by Michael McKeon
Bucknell University Press, 2023
Cloth: 978-1-68448-472-0 | Paper: 978-1-68448-471-3 | eISBN: 978-1-68448-474-4
Library of Congress Classification DA485.M35 2023
Dewey Decimal Classification 941.07

The Enlightenment has been blamed for some of the most deadly developments of modern life: racism and white supremacy, imperialist oppression, capitalist exploitation, neoliberal economics, scientific positivism, totalitarian rule. These developments are thought to have grown from principles that are rooted in the soil of the Enlightenment: abstraction, reduction, objectification, quantification, division, universalization. Michael McKeon’s new book corrects this defective view by historicizing the Enlightenment--by showing that the Enlightenment has been abstracted from its history. From its past: critics have ignored that Enlightenment thought is a reaction against deadly traditions that precede it. From its present: the Enlightenment extended its reactive analysis of the past to its own present through self-analysis and self-criticism. From its future: much of what’s been blamed amounts to the failure of its posterity to sustain Enlightenment principles. To historicize the Enlightenment requires that we conjure what it was like to live through the emergence of concepts and practices that are now commonplace—society, privacy, the public, the market, experiment, secularity, representative democracy, human rights, social class, sex and gender, fiction, the aesthetic attitude. McKeon’s book argues the continuity of Enlightenment thought, its consistency and integrity across this broad range of conceptual domains. It also shows how the Enlightenment has shaped our views of both tradition and modernity, and the revisionary work that needs to be done in order to understand our place in the future. In the process, Historicizing the Enlightenment exemplifies a distinctive historiography and historical method.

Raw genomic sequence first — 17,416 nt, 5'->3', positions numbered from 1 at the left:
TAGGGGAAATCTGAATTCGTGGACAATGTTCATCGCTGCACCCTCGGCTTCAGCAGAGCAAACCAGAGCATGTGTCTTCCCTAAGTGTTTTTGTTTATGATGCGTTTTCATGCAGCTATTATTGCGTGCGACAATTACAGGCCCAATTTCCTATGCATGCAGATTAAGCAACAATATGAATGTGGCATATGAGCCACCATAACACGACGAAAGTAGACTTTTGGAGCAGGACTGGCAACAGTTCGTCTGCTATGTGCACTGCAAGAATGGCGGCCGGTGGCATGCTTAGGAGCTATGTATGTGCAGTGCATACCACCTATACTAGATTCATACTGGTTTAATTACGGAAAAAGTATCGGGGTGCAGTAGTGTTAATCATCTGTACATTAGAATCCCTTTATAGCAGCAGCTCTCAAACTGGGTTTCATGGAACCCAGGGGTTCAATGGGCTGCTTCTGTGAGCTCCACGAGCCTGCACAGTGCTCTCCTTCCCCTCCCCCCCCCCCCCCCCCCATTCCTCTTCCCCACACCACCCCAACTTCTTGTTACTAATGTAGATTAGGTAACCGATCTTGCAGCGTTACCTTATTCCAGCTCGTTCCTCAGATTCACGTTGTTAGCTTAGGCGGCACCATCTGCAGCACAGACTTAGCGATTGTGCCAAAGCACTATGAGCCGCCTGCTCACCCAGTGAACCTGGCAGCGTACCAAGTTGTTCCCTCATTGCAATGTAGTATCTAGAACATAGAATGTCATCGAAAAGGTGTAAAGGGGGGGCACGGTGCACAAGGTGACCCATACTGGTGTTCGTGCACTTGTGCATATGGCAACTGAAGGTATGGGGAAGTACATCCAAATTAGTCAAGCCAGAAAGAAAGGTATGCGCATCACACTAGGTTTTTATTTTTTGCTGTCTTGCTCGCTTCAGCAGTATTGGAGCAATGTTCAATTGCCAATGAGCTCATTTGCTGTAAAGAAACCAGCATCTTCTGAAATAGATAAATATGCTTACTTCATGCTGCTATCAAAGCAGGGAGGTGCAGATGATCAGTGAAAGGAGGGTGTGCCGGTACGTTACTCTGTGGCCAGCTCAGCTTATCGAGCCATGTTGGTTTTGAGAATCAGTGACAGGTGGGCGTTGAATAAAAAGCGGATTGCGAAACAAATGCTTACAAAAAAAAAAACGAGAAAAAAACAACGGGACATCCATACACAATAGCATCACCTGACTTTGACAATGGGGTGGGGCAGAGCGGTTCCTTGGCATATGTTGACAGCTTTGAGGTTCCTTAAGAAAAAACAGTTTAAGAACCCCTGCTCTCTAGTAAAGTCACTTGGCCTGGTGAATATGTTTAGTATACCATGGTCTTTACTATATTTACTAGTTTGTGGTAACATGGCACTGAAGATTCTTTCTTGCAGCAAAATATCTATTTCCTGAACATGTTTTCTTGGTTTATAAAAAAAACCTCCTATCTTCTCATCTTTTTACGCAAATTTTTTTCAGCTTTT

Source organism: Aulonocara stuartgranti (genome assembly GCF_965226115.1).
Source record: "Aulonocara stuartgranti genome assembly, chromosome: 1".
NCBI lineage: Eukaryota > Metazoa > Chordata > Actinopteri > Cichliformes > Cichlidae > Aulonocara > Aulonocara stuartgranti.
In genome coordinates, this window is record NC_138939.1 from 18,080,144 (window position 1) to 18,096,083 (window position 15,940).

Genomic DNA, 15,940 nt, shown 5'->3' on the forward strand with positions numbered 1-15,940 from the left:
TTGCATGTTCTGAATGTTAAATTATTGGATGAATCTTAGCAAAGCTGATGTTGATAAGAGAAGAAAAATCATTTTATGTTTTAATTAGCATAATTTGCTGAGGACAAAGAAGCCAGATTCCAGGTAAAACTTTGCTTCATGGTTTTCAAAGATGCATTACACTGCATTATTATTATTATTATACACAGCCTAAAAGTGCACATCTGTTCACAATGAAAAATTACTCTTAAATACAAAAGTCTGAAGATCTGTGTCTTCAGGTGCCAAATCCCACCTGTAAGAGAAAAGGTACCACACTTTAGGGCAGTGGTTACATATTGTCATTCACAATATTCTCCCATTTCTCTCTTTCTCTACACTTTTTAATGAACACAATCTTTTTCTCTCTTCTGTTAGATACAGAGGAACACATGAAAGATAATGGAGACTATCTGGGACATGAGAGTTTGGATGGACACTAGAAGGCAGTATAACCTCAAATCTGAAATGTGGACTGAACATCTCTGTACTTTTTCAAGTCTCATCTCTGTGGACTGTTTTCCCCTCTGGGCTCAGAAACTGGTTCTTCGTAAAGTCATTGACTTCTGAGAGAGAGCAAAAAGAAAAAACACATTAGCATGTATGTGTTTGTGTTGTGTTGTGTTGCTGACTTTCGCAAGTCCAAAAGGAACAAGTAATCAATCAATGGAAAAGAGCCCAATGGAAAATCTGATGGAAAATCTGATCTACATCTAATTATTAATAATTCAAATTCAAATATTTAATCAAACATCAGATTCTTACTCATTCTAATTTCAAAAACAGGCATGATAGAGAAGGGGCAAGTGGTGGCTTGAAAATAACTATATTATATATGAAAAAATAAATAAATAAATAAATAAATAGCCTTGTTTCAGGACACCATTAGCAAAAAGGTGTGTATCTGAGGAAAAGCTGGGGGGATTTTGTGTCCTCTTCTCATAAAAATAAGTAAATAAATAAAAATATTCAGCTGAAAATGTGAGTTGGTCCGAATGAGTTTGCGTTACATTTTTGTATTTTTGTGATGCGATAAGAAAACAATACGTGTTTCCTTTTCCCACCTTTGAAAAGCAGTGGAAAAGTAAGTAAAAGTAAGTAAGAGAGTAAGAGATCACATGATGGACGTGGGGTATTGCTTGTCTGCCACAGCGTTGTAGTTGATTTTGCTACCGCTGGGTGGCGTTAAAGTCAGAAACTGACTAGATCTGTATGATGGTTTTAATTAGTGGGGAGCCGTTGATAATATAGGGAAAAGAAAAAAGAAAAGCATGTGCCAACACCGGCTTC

Published by Bucknell University Press. Distributed worldwide by Rutgers University Press.